Again, the current price of petrol is something that most people will have become accustomed to being familiar with on a weekly basis, but this has become increasingly volatile in recent times and has shown huge fluctuation with global events from the pandemic to the recent war affecting oil prices. A full tank in an average sized petrol car of 45-65 litres at the peak of petrol prices (Jul ’22) was around £90-£130, however, the most recent prices means that 12 months after the peak you may pay around £75-£105 at current prices (Oct ’23).
With so many variables with electricity pricing, power differences and timescales when charging an electric car, it provides more opportunity to ensure you are getting the best deal, or even taking advantage of free power, or spending more if you are short on time. Variables that simply are not a possibility with petrol or diesel cars. Yes, in a petrol or diesel car, you can drive further to ensure you get a better price at a different garage, but the difference of a few pence per litre may only make a pound or so difference even for a full tank. Not to mention that you are often driving out of your way to ensure you are getting that cheaper price, effectively negating the saving.
How do similar models compare?
With electric prices being less volatile over the same shorter terms and less dependent on political and economic factors around the world, prices may continue to rise as they have done in the past few months, and there would be little to suggest they would then fall at a later date. However, there are advantages to powering an electric car if you already live an eco-friendly lifestyle. If you happen to already have solar panels at home, or even a small-scale wind turbine, you could effectively charge your car for ‘free’, good luck trying to find a similar at home solution for a petrol-powered car!
As a ‘worst case scenario’ for your home electricity tariff, following the price cap rise, charging your car at the maximum of 32p per kWh could effectively mean that your example VW ID.3’s battery would be fully charged after spending £18.56 on electricity for a maximum range of 265 miles. Although realistically this is likely to be an optimistic distance, using the same manufacturer figures for a petrol car would show a potential difference cost.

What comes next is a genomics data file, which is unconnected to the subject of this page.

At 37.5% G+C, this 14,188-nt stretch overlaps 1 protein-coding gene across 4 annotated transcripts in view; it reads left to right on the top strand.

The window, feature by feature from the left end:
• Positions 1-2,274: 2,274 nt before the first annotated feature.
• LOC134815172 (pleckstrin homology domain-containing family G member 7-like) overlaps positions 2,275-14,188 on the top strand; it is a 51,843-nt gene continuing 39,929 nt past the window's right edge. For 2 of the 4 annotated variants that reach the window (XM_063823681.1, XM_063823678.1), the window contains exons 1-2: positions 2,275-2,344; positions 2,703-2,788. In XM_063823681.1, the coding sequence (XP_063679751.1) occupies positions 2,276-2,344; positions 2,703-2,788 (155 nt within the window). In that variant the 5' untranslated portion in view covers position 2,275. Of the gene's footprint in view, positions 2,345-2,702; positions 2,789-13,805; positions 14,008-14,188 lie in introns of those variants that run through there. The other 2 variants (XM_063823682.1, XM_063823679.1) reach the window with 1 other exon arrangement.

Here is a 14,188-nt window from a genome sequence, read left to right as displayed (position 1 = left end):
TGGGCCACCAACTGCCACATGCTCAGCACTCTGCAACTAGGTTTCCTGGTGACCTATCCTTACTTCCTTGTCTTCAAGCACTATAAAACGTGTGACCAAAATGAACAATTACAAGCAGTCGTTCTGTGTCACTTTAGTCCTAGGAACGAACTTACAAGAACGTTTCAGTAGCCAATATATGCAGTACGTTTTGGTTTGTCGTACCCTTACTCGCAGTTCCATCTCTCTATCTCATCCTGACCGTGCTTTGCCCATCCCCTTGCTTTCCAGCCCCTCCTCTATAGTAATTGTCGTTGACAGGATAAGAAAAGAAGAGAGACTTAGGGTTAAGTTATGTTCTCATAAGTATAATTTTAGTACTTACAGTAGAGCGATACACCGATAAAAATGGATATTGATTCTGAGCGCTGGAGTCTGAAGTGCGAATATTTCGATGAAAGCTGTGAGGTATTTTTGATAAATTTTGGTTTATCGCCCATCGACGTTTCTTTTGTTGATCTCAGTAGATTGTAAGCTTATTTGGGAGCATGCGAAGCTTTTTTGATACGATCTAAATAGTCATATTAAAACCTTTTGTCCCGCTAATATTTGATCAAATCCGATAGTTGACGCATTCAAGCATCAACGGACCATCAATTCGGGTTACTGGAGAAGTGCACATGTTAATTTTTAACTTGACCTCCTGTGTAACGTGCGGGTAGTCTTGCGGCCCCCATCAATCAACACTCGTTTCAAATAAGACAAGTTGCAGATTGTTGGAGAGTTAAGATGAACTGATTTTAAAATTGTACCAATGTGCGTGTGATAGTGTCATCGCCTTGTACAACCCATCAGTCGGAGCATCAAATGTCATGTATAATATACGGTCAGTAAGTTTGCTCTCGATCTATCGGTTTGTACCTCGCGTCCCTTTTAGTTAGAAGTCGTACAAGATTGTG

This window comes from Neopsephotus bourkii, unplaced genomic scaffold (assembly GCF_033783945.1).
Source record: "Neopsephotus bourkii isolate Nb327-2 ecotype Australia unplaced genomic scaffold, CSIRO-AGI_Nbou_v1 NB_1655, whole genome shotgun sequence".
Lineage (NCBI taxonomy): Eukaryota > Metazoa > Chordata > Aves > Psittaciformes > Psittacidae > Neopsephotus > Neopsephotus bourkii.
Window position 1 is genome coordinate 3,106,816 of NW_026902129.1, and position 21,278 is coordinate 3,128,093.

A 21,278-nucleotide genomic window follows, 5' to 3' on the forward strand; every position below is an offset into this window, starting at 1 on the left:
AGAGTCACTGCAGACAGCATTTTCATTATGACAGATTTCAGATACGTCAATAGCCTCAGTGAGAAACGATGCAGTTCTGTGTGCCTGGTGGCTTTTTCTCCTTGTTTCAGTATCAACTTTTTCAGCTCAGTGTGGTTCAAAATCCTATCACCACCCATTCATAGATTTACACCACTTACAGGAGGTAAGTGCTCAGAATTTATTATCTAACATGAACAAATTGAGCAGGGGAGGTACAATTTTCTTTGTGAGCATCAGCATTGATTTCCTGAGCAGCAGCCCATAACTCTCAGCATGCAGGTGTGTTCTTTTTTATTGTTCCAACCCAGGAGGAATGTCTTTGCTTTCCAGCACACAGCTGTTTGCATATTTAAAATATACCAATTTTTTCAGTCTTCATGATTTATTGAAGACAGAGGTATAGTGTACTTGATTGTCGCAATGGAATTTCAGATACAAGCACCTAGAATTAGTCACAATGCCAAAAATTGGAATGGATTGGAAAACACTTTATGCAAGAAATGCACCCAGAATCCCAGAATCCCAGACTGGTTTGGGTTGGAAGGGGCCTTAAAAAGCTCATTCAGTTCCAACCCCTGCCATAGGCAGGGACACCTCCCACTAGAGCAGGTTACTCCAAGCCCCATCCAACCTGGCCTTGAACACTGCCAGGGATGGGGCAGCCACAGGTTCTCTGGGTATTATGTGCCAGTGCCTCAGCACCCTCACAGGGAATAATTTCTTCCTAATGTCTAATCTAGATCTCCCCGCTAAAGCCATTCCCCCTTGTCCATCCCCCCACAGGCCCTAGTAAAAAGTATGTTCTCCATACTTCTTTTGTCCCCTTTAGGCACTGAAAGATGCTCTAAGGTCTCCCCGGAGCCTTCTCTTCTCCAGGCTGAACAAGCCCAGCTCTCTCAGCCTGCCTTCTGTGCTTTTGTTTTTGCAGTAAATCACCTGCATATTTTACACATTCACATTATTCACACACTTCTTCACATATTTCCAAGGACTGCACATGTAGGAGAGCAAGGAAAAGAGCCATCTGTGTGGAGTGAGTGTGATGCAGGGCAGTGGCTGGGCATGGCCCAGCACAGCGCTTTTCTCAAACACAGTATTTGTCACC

For the same equivalent petrol VW Golf mentioned earlier, the manufacturer claimed miles per gallon and fuel tank size allows for 491 miles of range, and at the current price of £1.65 for a litre of petrol, costs £74.25. Using the manufacturers figures, the same distance in the ID.3 would cost just over £34, more than a 50% saving to travel the same distance. Obviously, the achievable results are going to be less than the factory figures, but this may be true of both cars depending on real world factors.
What if I can’t charge an electric car at home?
Those without the facility to charge their electric cars at home would have to resort to public charge points, which is where the petrol car becomes potentially a cheaper (and more viable) option. Charging your ID.3 at one of Shell’s ultra-rapid charge points at 85p per kWh would then cost £49.30 for 265 miles of range, rather than £18.56 for charging at home, so the same 491 miles as the petrol car would then cost around £91, over £17 extra to go the same distance. A Tesla supercharger may cost as much as 79p per kWh inflating the price of 491 miles of motoring to approximately £85 to cover the same distance as the Golf, an increase in cost of more than £10 over the petrol car expenditure. Not to mention the convenience of just a few minutes to fill up your Golf with petrol compared to the lengthy wait at an electric charge point.